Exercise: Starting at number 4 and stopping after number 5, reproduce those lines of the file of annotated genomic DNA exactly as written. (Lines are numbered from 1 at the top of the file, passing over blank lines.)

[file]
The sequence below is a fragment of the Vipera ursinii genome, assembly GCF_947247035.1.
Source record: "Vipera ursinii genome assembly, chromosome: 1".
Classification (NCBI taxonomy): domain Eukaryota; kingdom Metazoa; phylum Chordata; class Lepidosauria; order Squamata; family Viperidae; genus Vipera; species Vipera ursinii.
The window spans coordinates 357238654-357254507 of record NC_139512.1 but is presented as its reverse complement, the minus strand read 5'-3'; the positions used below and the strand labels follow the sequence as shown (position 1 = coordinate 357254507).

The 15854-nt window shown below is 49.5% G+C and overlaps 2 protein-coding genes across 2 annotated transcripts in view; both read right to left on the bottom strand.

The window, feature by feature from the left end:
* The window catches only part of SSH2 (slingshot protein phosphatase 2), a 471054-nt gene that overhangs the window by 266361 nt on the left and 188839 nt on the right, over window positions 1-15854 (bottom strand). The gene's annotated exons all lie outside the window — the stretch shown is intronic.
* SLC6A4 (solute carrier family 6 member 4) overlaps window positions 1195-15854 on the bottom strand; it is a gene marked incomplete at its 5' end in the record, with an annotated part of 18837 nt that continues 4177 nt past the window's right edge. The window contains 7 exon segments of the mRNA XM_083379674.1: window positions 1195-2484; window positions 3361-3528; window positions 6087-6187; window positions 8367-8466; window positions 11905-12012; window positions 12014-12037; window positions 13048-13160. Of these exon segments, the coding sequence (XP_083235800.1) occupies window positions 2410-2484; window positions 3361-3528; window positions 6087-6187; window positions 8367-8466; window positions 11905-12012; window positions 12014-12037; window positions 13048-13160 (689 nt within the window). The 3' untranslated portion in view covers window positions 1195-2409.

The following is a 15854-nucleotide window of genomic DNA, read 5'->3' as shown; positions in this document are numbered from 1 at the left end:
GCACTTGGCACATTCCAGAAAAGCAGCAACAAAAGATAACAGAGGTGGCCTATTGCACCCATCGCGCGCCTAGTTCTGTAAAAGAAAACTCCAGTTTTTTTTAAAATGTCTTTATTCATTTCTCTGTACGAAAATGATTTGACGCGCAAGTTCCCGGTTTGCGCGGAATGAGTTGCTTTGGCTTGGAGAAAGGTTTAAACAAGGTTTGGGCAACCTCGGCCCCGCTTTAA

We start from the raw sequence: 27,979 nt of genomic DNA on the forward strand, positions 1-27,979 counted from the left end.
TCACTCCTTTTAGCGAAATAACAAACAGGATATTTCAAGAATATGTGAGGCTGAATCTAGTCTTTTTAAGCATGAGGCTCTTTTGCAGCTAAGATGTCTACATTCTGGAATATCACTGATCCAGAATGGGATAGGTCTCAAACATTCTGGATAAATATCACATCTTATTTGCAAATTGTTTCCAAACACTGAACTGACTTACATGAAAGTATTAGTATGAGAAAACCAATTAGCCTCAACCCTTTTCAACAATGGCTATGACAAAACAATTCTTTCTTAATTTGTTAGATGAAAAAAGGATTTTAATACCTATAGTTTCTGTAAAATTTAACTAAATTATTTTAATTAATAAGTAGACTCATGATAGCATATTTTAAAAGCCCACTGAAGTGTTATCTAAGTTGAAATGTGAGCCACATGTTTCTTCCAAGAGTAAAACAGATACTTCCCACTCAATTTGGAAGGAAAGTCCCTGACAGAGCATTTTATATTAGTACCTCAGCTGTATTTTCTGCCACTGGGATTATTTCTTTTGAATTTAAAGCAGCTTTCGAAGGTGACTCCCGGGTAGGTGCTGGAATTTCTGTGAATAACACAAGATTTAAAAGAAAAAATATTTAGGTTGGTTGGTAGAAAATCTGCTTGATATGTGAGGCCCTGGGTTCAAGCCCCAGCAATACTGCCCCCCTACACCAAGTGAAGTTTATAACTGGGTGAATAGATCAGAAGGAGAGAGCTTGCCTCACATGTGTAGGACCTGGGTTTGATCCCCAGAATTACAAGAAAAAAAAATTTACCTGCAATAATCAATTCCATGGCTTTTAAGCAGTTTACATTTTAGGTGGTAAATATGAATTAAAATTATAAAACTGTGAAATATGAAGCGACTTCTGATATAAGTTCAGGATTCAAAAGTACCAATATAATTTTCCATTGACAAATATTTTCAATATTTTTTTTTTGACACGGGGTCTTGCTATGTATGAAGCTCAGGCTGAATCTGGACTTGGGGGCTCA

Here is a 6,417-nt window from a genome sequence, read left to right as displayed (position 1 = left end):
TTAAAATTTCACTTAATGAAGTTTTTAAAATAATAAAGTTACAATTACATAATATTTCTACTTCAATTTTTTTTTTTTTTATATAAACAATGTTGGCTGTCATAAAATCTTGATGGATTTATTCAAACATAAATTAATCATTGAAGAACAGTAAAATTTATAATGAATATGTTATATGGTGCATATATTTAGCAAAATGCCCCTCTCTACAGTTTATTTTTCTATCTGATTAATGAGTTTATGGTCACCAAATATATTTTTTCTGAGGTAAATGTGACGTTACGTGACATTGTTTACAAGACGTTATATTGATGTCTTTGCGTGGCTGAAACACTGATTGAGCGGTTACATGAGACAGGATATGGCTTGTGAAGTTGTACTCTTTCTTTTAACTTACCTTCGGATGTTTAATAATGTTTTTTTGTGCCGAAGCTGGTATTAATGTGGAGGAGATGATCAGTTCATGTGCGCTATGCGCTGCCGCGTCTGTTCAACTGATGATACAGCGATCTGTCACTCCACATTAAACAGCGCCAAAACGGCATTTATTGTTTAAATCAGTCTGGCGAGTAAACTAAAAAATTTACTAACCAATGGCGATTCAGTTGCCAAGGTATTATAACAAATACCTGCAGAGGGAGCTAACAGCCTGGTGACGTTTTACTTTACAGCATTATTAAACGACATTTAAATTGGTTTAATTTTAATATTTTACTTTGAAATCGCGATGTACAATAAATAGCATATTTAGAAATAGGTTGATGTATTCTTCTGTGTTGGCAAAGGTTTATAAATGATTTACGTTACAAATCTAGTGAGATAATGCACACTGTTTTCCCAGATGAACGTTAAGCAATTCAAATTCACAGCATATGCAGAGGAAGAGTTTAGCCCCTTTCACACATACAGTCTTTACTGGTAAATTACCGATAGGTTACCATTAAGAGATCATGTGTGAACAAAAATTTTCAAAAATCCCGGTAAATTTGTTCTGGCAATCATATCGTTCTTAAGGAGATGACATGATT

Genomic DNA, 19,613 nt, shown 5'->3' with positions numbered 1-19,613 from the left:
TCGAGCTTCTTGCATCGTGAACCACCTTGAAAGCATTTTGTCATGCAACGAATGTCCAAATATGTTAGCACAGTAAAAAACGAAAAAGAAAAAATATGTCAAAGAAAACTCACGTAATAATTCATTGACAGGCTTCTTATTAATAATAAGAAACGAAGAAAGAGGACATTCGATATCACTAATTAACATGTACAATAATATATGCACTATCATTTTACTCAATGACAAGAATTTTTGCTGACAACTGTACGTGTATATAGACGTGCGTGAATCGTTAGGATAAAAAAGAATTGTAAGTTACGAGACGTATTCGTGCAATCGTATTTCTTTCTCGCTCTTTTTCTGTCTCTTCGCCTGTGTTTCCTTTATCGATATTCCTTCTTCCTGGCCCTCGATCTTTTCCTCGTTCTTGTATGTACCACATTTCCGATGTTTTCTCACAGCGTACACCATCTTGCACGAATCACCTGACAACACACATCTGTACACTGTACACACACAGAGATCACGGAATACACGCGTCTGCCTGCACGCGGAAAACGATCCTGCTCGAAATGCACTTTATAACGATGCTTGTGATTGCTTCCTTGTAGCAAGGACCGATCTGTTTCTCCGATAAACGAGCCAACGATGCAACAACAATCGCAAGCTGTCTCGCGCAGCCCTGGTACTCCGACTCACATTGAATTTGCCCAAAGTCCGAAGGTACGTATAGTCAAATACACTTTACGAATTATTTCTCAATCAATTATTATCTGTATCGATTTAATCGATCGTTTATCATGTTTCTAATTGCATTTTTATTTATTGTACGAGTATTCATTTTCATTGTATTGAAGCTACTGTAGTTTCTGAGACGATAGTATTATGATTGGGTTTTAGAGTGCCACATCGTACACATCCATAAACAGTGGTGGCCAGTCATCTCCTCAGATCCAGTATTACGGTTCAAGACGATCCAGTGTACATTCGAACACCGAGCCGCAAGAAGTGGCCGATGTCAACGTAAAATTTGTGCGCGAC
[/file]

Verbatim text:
The window spans coordinates 357238654-357254507 of record NC_139512.1 but is presented as its reverse complement, the minus strand read 5'-3'; the positions used below and the strand labels follow the sequence as shown (position 1 = coordinate 357254507).

The 15854-nt window shown below is 49.5% G+C and overlaps 2 protein-coding genes across 2 annotated transcripts in view; both read right to left on the bottom strand.